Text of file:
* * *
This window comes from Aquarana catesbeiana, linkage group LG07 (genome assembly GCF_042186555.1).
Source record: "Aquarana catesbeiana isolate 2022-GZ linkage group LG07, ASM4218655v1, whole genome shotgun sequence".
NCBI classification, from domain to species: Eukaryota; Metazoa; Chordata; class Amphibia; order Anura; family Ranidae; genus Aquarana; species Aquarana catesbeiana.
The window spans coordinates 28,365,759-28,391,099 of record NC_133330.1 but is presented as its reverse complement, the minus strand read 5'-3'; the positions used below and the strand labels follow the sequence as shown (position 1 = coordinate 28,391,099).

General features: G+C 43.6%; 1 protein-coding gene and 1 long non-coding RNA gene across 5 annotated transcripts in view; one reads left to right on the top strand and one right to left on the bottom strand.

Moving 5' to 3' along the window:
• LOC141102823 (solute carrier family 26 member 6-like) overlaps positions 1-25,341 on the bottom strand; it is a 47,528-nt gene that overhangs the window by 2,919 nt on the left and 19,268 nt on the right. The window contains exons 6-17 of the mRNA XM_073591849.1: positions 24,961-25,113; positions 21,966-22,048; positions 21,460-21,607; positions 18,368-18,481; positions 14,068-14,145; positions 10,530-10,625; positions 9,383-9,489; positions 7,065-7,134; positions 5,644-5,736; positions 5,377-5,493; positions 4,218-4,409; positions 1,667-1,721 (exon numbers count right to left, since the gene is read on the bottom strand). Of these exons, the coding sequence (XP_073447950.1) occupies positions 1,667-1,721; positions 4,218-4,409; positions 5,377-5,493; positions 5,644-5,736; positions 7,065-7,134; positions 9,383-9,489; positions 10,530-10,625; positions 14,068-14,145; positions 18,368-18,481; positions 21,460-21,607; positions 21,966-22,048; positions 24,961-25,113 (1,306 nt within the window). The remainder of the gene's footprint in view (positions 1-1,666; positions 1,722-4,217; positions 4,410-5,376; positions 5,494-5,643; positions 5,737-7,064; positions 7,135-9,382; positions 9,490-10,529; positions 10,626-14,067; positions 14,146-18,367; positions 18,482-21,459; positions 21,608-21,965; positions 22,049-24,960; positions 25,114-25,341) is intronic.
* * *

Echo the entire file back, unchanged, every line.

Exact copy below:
This window comes from Aquarana catesbeiana, linkage group LG07 (genome assembly GCF_042186555.1).
Source record: "Aquarana catesbeiana isolate 2022-GZ linkage group LG07, ASM4218655v1, whole genome shotgun sequence".
NCBI classification, from domain to species: Eukaryota; Metazoa; Chordata; class Amphibia; order Anura; family Ranidae; genus Aquarana; species Aquarana catesbeiana.
The window spans coordinates 28,365,759-28,391,099 of record NC_133330.1 but is presented as its reverse complement, the minus strand read 5'-3'; the positions used below and the strand labels follow the sequence as shown (position 1 = coordinate 28,391,099).

General features: G+C 43.6%; 1 protein-coding gene and 1 long non-coding RNA gene across 5 annotated transcripts in view; one reads left to right on the top strand and one right to left on the bottom strand.

Moving 5' to 3' along the window:
• LOC141102823 (solute carrier family 26 member 6-like) overlaps positions 1-25,341 on the bottom strand; it is a 47,528-nt gene that overhangs the window by 2,919 nt on the left and 19,268 nt on the right. The window contains exons 6-17 of the mRNA XM_073591849.1: positions 24,961-25,113; positions 21,966-22,048; positions 21,460-21,607; positions 18,368-18,481; positions 14,068-14,145; positions 10,530-10,625; positions 9,383-9,489; positions 7,065-7,134; positions 5,644-5,736; positions 5,377-5,493; positions 4,218-4,409; positions 1,667-1,721 (exon numbers count right to left, since the gene is read on the bottom strand). Of these exons, the coding sequence (XP_073447950.1) occupies positions 1,667-1,721; positions 4,218-4,409; positions 5,377-5,493; positions 5,644-5,736; positions 7,065-7,134; positions 9,383-9,489; positions 10,530-10,625; positions 14,068-14,145; positions 18,368-18,481; positions 21,460-21,607; positions 21,966-22,048; positions 24,961-25,113 (1,306 nt within the window). The remainder of the gene's footprint in view (positions 1-1,666; positions 1,722-4,217; positions 4,410-5,376; positions 5,494-5,643; positions 5,737-7,064; positions 7,135-9,382; positions 9,490-10,529; positions 10,626-14,067; positions 14,146-18,367; positions 18,482-21,459; positions 21,608-21,965; positions 22,049-24,960; positions 25,114-25,341) is intronic.